(EU Observer/TVNZ)–Turkish Prime Minister Tayyip Erdogan boycotted a joint press conference with his Danish counterpart on Tuesday–protesting the presence of a Kurdish TV station. The aim of that press conference was to highlight European values on free speech.
"There is a fundamental difference between Turkey and Denmark in matters of freedom of expression," the Danish Prime Minister Anders Fogh Rasmussen said at the press conference his Turkish counterpart avoided.
The Turkish prime minister was visiting the Danish capital Copenhagen as the first stop in a tour around EU capitals to discuss the prospects of Turkey’s EU membership.
Rasmussen said excluding the correspondent would have violated principles of freedom of expression in the European Union–which Turkey aspires to join.
"I told Erdogan that freedom of expression is fundamental when talking accession negotiations and to come nearer to membership," Rasmussen said.
Turkey formally began EU entry talks in October. It has overhauled much legislation to meet EU deman’s on human rights but faces continued accusations of torture and persecution–especially in the south-east where a Kurdish separatist rebellion killed 30,000 people over two decades.
Erdogan and Rasmussen were supposed to give the conference after their meeting in the Danish capital–but Erdogan stayed away in protest at the presence of a journalist from the Danish-based Kurdish channel–Roj TV.
"According to Prime Minister Erdogan–Roj TV is controlled by the PKK (Kurdistan Workers Party)–an organization that is listed on the European Union terror list. And according to Erdogan–Roj TV incites to terrorism," Rasmussen said.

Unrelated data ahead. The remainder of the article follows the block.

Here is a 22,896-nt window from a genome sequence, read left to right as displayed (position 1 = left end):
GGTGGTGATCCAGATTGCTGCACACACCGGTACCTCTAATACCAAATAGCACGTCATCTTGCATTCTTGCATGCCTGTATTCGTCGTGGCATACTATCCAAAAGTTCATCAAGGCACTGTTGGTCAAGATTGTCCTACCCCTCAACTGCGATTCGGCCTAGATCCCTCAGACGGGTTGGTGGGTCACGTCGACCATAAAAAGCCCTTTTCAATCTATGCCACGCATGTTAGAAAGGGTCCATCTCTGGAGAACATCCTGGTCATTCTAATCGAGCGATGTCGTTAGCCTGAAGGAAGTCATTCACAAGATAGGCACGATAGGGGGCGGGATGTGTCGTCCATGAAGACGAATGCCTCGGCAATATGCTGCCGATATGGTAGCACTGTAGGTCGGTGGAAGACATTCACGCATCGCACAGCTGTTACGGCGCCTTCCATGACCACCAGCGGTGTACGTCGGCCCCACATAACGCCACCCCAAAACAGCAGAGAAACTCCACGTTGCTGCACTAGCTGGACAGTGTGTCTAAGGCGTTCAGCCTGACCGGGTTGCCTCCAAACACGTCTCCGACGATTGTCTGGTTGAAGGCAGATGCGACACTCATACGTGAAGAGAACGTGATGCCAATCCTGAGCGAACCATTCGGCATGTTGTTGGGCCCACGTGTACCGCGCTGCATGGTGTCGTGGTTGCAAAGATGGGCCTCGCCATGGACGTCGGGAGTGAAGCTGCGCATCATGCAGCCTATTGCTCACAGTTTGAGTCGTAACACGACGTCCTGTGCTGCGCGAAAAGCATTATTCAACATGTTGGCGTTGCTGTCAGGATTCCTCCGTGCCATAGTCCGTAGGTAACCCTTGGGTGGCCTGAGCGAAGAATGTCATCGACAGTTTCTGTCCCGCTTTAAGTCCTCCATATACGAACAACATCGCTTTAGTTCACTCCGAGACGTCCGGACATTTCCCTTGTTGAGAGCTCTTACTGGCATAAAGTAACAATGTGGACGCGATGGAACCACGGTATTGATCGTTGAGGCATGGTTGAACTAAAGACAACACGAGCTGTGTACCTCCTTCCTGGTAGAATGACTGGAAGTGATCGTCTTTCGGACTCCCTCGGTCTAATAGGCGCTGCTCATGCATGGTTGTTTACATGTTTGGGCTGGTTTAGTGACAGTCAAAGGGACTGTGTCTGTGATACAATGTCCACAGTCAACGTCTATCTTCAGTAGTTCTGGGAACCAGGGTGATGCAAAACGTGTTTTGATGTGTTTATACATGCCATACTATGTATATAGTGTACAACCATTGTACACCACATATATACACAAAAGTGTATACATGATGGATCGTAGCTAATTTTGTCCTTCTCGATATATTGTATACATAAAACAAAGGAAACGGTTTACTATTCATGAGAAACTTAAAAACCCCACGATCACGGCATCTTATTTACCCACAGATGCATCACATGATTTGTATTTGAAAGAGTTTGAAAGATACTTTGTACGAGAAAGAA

Erdogan later confirmed the reason for his decision to stay away–making clear he saw the issue not as one of free expression but of fighting terrorism.
"We think differently [than the Danes] on this," he told a televised news conference on returning to Ankara.
"We cannot accept a mentality which accepts terrorism in their country," he added.
Case of the Novelist
Turkey has officially complained to Denmark that Roj TV is allowed to operate from the Nordic country. Danish police are currently investigating the station.
Rasmussen also expressed concern over charges brought by Turkish prosecutors against the country’s best-known novelist–Orhan Pamuk–saying they are not in line with EU ideas on freedom of expression.
Pamuk faces charges of insulting the state after he was quoted as saying Turkey should accept responsibility for killings of Armenia’s around the time of World War One.
Earlier on Tuesday–Erdogan distanced himself from the Pamuk trial–which has caused his reformist government considerable embarrassment as it tries to meet EU norms on human rights.
In a statement to NATO lawmakers gathered in Copenhagen he said it was his "clear hope that the judicial decision will be in line with freedom of expression and freedom of thought".
Turkish-Danish Relations Sore
Ironically–the official visit of Tayyip Erdogan to Denmark was aimed at improving relations between the two countries following a two-month row over freedom of expression and Islam.
In September–the Danish daily newspaper Jyllands-Posten invited cartoonists to submit drawings of the prophet Mohammed after an author complained that nobody dared illustrate his book on Mohammed.
Twelve cartoons were published–according to the newspaper–as "a test of whether fear of Islamic retribution has begun to limit freedom of expression in Denmark."
The cartoons caused outrage in Muslim communities in and outside Denmark–with eleven Islamic countries including Turkey writing official letters to Prime Minister Rasmussen to express offense and demand an official apology.
Rasmussen has persistently said that freedom of expression is the very foundation of Danish democracy and that his government has no means of influencing the press.
"Freedom of expression is important–but more important is what is holy for me. I would never abuse my freedom of expression to attack those things that are holy to Anders Fogh Rasmussen," Erdogan said in Copenhagen.
Earlier this week a survey conducted by statistics company Ramboll Management for Jyllands-Posten showed that 55 percent of Danes are opposed to Turkey joining the EU.